ADJUSTING THE HORIZONTAL CROSS HAIR.— For the horizontal cross hair to lie in a truly horizontal plane when the instrument is leveled, the horizontal cross hair must be perpendicular to the vertical axis. To make the horizontal cross hair (fig. 6-2) lie in a plane perpendicular to the vertical axis, you should perform the following steps:

1. With the instrument carefully leveled, sight one end of the horizontal cross hair on a well-defined point at least 250 feet away. Turn the telescope slowly about the vertical axis, using the slow motion screw. If the cross hairs are in adjustment, the horizontal cross hair will stay on the point through its entire length.

2. If it does not stay on the point, loosen two adjacent reticle capstan screws and rotate the reticle by lightly tapping two opposite screws.

3. Sight on the point again. If the horizontal cross hair does not stay on the point through its entire length, rotate the ring again.

4. Repeat this process until the condition is satisfied.

NOTE: To compensate for the above maladjustment, you should use only that part of the horizontal cross hair that is closest to the vertical hair for all sightings.

ADJUSTING THE LINE OF SIGHT.— For a perfectly adjusted level, the line of sight is parallel to the axis of the level tube. When the level meets this condition, the line of sight will generate a truly horizontal plane when the instrument is rotated. When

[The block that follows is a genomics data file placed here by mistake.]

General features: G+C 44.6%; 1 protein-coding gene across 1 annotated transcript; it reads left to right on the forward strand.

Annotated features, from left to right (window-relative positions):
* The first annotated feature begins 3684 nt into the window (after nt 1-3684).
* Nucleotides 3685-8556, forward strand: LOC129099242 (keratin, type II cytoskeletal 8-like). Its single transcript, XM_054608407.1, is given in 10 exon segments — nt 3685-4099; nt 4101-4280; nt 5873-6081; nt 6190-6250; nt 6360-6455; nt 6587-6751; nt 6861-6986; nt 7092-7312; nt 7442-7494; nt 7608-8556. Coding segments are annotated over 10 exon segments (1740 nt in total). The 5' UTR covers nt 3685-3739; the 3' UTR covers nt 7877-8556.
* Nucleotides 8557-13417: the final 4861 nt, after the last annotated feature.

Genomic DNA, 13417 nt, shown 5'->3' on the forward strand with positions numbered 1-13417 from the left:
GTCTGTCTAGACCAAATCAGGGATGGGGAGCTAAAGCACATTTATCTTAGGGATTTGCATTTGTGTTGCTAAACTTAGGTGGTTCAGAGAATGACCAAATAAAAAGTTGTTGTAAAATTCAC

Figure 6-2.—Adjusting the horizontal cross hair.

Figure 6-3.—Two-peg test method.

the line of sight is not parallel to the axis of the level tube, then you must adjust the line of sight. The method used for adjustment is known as the two-peg test (fig. 6-3). This method requires you to do the following steps:

1. Setup and level the instrument (first setup, fig. 6-3). Drive stake (peg) A about 150 feet away, then drive stake B at the same distance in the opposite direction.

2. Take a rod reading a on stake A and a rod reading b on stake B. With the instrument exactly halfway between the two stakes, b-a is the true difference in elevation between the stakes.

3. Move the instrument close to stake A (second setup, fig. 6-3) so that the eyepiece is within a half inch from the rod. Then, by sighting through the objective-lens end of the telescope, take a rod reading c on stake A. Next, take a rod reading d on stake B in the normal manner. If the instrument is in adjustment, d-c will equal b-a.

4. If the instrument is out of adjustment, calculate what the correct rod reading e should be on the farther rod B (e = c + b - a). Set the rod reading e with a target for accurate reading. Move the horizontal cross hair to the correct reading (on target) by loosening the correct vertical screw and tightening the opposite screw.

5. Check the horizontal cross hair adjustment again. The ring may have rotated during this adjustment.

6. Rerun the peg test to check the adjustment.

NOTE: The compensation for the above maladjustment is careful balancing of your backlights and foresights.